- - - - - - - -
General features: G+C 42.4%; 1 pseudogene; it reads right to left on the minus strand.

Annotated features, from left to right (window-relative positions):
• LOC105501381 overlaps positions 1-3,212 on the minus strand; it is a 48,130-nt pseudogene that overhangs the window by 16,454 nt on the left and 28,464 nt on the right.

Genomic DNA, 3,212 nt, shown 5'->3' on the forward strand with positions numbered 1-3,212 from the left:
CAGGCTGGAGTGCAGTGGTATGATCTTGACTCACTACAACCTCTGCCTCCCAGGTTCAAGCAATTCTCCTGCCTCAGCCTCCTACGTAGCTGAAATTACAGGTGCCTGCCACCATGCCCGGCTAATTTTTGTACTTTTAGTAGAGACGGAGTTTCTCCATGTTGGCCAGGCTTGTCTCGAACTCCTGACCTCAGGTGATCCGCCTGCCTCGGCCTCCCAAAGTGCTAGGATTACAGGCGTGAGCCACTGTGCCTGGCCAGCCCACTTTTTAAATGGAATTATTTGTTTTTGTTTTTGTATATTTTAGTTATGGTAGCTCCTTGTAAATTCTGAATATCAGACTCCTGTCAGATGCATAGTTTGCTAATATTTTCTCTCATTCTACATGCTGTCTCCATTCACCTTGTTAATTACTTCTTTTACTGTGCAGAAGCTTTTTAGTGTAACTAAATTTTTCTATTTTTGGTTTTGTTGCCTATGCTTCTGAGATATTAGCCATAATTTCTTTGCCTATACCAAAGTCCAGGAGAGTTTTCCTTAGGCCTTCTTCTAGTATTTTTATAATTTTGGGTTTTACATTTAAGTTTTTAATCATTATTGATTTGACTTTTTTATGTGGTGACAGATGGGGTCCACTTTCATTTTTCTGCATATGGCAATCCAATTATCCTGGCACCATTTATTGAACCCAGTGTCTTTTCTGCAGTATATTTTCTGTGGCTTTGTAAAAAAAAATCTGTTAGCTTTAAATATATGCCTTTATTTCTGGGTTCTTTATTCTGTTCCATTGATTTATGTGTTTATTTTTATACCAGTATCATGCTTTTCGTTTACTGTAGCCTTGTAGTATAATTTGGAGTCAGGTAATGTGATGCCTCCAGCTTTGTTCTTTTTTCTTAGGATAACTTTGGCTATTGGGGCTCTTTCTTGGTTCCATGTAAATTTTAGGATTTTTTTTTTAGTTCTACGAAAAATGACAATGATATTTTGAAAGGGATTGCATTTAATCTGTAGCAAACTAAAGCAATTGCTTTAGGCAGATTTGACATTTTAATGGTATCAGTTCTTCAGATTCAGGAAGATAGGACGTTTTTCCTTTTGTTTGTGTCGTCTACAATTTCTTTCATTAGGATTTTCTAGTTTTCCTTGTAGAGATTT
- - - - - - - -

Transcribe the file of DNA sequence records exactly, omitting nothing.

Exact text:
General features: G+C 42.4%; 1 pseudogene; it reads right to left on the minus strand.

Annotated features, from left to right (window-relative positions):
• LOC105501381 overlaps positions 1-3,212 on the minus strand; it is a 48,130-nt pseudogene that overhangs the window by 16,454 nt on the left and 28,464 nt on the right.

Genomic DNA, 3,212 nt, shown 5'->3' on the forward strand with positions numbered 1-3,212 from the left:
CAGGCTGGAGTGCAGTGGTATGATCTTGACTCACTACAACCTCTGCCTCCCAGGTTCAAGCAATTCTCCTGCCTCAGCCTCCTACGTAGCTGAAATTACAGGTGCCTGCCACCATGCCCGGCTAATTTTTGTACTTTTAGTAGAGACGGAGTTTCTCCATGTTGGCCAGGCTTGTCTCGAACTCCTGACCTCAGGTGATCCGCCTGCCTCGGCCTCCCAAAGTGCTAGGATTACAGGCGTGAGCCACTGTGCCTGGCCAGCCCACTTTTTAAATGGAATTATTTGTTTTTGTTTTTGTATATTTTAGTTATGGTAGCTCCTTGTAAATTCTGAATATCAGACTCCTGTCAGATGCATAGTTTGCTAATATTTTCTCTCATTCTACATGCTGTCTCCATTCACCTTGTTAATTACTTCTTTTACTGTGCAGAAGCTTTTTAGTGTAACTAAATTTTTCTATTTTTGGTTTTGTTGCCTATGCTTCTGAGATATTAGCCATAATTTCTTTGCCTATACCAAAGTCCAGGAGAGTTTTCCTTAGGCCTTCTTCTAGTATTTTTATAATTTTGGGTTTTACATTTAAGTTTTTAATCATTATTGATTTGACTTTTTTATGTGGTGACAGATGGGGTCCACTTTCATTTTTCTGCATATGGCAATCCAATTATCCTGGCACCATTTATTGAACCCAGTGTCTTTTCTGCAGTATATTTTCTGTGGCTTTGTAAAAAAAAATCTGTTAGCTTTAAATATATGCCTTTATTTCTGGGTTCTTTATTCTGTTCCATTGATTTATGTGTTTATTTTTATACCAGTATCATGCTTTTCGTTTACTGTAGCCTTGTAGTATAATTTGGAGTCAGGTAATGTGATGCCTCCAGCTTTGTTCTTTTTTCTTAGGATAACTTTGGCTATTGGGGCTCTTTCTTGGTTCCATGTAAATTTTAGGATTTTTTTTTTAGTTCTACGAAAAATGACAATGATATTTTGAAAGGGATTGCATTTAATCTGTAGCAAACTAAAGCAATTGCTTTAGGCAGATTTGACATTTTAATGGTATCAGTTCTTCAGATTCAGGAAGATAGGACGTTTTTCCTTTTGTTTGTGTCGTCTACAATTTCTTTCATTAGGATTTTCTAGTTTTCCTTGTAGAGATTT